More and more businesses are allowing and encouraging their team members to work remotely. With the ever-increasing costs of office space and brick and mortar facilities and the explosion of new technologies to keep teams connected, it is often an advantage to work from home rather than commute to the office.
But that doesn’t mean that there has been a relaxation in the expectations or demands placed on remote workers. In fact, it could be argued that with the added flexibility, there is an expectation that MORE would be accomplished by those who work remotely. So how can someone maximize their efficiency and productivity while not being under the watchful eye of their employer? Here are three (3) simple tips that you can use:
Schedule Weekly Video Conference Check Ins
While there are real benefits to working remotely, there are also greater risks. One significant risk is the notion of being “out of sight – out of mind”. In many cases, your leader or boss won’t put the demand or expectation on you to “check in” regularly, but if you want to appear more engaged and truly be more engaged in the business, you will request and set up a weekly check in routine.
I highly recommend that you make this a set day/time so that you can build your schedule around it. Don’t allow it to be flexible or it is very likely that it will be missed more often than held. You don’t want that to happen!
There are two specific benefits from requesting a weekly videoconference with your boss. 1) You will be more tuned into any changes in strategy or shifts in priorities occurring in the business. By staying connected on a regular basis, you will be informed as if you were working in the office, and 2) You will be able to demonstrate your value on an ongoing basis and set yourself apart from fellow co-workers who may not be checking in as often. By sharing your progress with your boss regularly you will be viewed as being more productive and engaged.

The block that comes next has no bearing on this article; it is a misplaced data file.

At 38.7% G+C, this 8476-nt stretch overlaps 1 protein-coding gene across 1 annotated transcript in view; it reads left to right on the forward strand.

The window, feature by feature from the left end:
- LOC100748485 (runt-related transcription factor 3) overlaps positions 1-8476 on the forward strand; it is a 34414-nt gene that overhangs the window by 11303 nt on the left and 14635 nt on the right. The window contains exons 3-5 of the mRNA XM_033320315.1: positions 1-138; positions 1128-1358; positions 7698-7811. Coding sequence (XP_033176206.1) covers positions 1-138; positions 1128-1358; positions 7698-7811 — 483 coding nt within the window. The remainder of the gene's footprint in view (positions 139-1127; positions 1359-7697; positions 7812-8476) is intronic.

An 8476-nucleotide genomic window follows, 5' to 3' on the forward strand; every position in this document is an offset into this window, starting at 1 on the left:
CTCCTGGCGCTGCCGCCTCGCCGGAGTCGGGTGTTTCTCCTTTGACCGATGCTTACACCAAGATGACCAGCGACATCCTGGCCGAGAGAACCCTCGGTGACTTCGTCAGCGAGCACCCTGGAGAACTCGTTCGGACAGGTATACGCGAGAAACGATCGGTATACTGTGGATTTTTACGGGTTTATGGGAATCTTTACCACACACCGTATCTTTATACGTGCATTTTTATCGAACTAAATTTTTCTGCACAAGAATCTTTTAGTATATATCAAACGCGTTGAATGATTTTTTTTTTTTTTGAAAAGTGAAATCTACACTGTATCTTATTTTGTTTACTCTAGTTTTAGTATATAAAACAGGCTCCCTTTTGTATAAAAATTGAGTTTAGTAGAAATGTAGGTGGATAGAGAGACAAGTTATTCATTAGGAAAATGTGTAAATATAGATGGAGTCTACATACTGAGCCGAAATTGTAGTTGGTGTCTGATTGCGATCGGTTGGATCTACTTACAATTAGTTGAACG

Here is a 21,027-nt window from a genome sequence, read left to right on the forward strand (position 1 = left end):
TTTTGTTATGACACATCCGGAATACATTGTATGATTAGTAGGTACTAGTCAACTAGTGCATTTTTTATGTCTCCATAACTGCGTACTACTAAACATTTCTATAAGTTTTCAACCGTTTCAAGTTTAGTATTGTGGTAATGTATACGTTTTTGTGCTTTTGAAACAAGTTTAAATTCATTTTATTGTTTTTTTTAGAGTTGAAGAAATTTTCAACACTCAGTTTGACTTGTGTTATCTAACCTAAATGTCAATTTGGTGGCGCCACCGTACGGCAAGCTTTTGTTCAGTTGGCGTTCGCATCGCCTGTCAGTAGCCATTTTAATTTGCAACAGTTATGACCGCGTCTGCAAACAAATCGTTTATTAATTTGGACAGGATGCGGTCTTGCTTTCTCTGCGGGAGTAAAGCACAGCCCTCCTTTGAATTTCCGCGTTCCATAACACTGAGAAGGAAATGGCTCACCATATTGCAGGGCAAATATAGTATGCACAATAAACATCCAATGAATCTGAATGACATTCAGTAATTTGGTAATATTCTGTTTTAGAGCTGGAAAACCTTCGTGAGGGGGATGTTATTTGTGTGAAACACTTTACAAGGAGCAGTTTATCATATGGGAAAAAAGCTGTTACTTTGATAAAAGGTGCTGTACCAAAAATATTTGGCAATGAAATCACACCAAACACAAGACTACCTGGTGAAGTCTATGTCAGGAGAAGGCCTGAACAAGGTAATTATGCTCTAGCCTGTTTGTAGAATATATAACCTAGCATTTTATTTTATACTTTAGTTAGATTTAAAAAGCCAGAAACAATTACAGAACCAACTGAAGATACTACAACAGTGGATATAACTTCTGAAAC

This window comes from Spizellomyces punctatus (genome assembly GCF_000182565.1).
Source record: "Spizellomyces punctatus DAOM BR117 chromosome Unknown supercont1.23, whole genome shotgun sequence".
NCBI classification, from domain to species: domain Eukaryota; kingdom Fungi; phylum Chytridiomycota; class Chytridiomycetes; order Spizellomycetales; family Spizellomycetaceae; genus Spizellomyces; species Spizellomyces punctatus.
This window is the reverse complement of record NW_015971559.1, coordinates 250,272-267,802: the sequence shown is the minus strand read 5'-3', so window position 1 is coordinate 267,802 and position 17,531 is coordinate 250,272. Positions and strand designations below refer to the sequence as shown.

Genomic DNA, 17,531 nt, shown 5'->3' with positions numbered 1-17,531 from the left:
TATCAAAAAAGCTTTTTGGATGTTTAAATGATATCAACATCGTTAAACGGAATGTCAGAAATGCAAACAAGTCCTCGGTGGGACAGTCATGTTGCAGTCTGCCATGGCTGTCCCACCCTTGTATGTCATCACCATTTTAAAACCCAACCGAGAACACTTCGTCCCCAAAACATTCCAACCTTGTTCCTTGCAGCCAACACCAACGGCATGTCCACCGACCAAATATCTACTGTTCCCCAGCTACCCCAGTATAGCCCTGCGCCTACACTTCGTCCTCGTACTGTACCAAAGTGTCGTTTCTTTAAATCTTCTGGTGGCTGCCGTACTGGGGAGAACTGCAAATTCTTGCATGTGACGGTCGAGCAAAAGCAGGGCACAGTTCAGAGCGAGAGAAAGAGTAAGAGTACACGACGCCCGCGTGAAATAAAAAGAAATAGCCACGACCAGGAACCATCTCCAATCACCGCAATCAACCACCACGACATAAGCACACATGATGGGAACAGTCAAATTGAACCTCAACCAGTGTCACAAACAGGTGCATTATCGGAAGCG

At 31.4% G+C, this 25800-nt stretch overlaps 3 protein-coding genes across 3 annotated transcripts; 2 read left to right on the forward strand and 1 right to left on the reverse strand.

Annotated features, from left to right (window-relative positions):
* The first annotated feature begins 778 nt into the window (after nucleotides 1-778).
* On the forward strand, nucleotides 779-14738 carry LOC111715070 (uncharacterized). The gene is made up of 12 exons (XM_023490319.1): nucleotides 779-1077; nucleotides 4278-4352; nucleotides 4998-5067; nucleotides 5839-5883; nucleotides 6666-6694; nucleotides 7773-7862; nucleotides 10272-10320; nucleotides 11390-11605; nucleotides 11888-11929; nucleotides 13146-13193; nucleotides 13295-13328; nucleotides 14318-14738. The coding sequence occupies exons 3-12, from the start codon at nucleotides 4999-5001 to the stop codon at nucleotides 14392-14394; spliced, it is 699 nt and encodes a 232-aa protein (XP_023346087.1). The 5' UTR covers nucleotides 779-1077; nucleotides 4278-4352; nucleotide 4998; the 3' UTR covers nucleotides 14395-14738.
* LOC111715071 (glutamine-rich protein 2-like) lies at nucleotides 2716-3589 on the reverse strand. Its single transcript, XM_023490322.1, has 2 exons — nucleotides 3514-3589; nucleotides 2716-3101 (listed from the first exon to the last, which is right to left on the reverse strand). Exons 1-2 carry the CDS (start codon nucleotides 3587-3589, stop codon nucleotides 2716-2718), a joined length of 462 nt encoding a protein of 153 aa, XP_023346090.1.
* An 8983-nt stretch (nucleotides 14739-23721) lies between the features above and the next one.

Work in 60 – 90 Minute Sprints
This tip works whether you are working remotely or in an office, but it is a powerful way to accomplish far more than you can imagine. Think about “sprinting” several times each day rather than just slogging it out trying to get work done.
Set a timer for 60-90 minutes (not longer), turn off your distractions (phone, email, social media, etc.) and work on one specific assignment or task for that sprint period. Don’t multi-task. Focus! One task. One priority. One deliverable.
At the end of the sprint period, get up from your work area, and go for a walk. Take a break. Get outdoors. Shake it off. Clear your head and spend 15-20 minutes not thinking about your work.
Then if you do need to check in on voicemails or emails or whatever, do it – but limit your time to 30 minutes or so. Once you’ve cleared the decks of urgent calls or messages, repeat the spring process again.
I’ve found that working this way you can complete 4 or 5 sprint session each day and you will be amazed at the amount of work you can accomplish when you focus and sprint!
Tackle the Biggest Challenge First
Often times we try to accomplish many of the smaller items on our do-to list just so that we have the sense of removing them from the list. But often we avoid doing the BIG things until we get late in the day and then we just don’t have the motivation to get started.
So, because the assignment is so big, we tell ourselves we’ll get started tomorrow. But then tomorrow comes and we get seduced into knocking off several more small items to get some “quick wins” and we fall into the same trap day after day.
That’s why you need to start with the biggest, most difficult challenge early in the day when you have the most determination and will power. Will power fades as we go through the day. It’s been proven time and time again. So work in such a way as to take advantage of your highest will power time, which is normally in the morning when we are more fresh and ready for anything!
Start with these three tips in mind and you’ll be on the path to being the most productive and efficient remote employee your boss have ever known! Have fun, enjoy the ride! Let me know if I can help!
Originally published on September 15, 2017 by SpeakerMatch Speakers Bureau